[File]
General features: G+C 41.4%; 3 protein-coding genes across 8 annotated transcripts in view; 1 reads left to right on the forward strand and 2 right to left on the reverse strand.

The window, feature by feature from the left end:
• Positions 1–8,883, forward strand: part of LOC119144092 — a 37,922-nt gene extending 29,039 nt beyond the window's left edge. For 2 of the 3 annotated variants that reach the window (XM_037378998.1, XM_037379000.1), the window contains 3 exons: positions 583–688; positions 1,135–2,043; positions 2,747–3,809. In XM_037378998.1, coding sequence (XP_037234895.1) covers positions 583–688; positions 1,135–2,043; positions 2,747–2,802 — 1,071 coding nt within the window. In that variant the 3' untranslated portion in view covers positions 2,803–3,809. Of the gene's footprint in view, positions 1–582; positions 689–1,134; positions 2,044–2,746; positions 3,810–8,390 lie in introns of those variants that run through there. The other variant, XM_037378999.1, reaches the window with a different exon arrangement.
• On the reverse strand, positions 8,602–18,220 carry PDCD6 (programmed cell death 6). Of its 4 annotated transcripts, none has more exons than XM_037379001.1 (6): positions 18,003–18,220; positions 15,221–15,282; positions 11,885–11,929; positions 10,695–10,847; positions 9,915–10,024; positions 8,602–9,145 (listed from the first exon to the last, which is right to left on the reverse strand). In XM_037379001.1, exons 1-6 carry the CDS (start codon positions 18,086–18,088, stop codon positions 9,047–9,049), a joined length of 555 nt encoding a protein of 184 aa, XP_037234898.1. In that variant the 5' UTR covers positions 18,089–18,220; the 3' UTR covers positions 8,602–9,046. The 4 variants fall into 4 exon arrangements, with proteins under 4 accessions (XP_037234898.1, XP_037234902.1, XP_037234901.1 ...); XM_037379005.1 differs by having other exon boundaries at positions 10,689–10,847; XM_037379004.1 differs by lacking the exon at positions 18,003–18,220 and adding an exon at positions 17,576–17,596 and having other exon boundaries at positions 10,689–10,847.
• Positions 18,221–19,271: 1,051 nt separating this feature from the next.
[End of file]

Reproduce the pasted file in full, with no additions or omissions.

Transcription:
General features: G+C 41.4%; 3 protein-coding genes across 8 annotated transcripts in view; 1 reads left to right on the forward strand and 2 right to left on the reverse strand.

The window, feature by feature from the left end:
• Positions 1–8,883, forward strand: part of LOC119144092 — a 37,922-nt gene extending 29,039 nt beyond the window's left edge. For 2 of the 3 annotated variants that reach the window (XM_037378998.1, XM_037379000.1), the window contains 3 exons: positions 583–688; positions 1,135–2,043; positions 2,747–3,809. In XM_037378998.1, coding sequence (XP_037234895.1) covers positions 583–688; positions 1,135–2,043; positions 2,747–2,802 — 1,071 coding nt within the window. In that variant the 3' untranslated portion in view covers positions 2,803–3,809. Of the gene's footprint in view, positions 1–582; positions 689–1,134; positions 2,044–2,746; positions 3,810–8,390 lie in introns of those variants that run through there. The other variant, XM_037378999.1, reaches the window with a different exon arrangement.
• On the reverse strand, positions 8,602–18,220 carry PDCD6 (programmed cell death 6). Of its 4 annotated transcripts, none has more exons than XM_037379001.1 (6): positions 18,003–18,220; positions 15,221–15,282; positions 11,885–11,929; positions 10,695–10,847; positions 9,915–10,024; positions 8,602–9,145 (listed from the first exon to the last, which is right to left on the reverse strand). In XM_037379001.1, exons 1-6 carry the CDS (start codon positions 18,086–18,088, stop codon positions 9,047–9,049), a joined length of 555 nt encoding a protein of 184 aa, XP_037234898.1. In that variant the 5' UTR covers positions 18,089–18,220; the 3' UTR covers positions 8,602–9,046. The 4 variants fall into 4 exon arrangements, with proteins under 4 accessions (XP_037234898.1, XP_037234902.1, XP_037234901.1 ...); XM_037379005.1 differs by having other exon boundaries at positions 10,689–10,847; XM_037379004.1 differs by lacking the exon at positions 18,003–18,220 and adding an exon at positions 17,576–17,596 and having other exon boundaries at positions 10,689–10,847.
• Positions 18,221–19,271: 1,051 nt separating this feature from the next.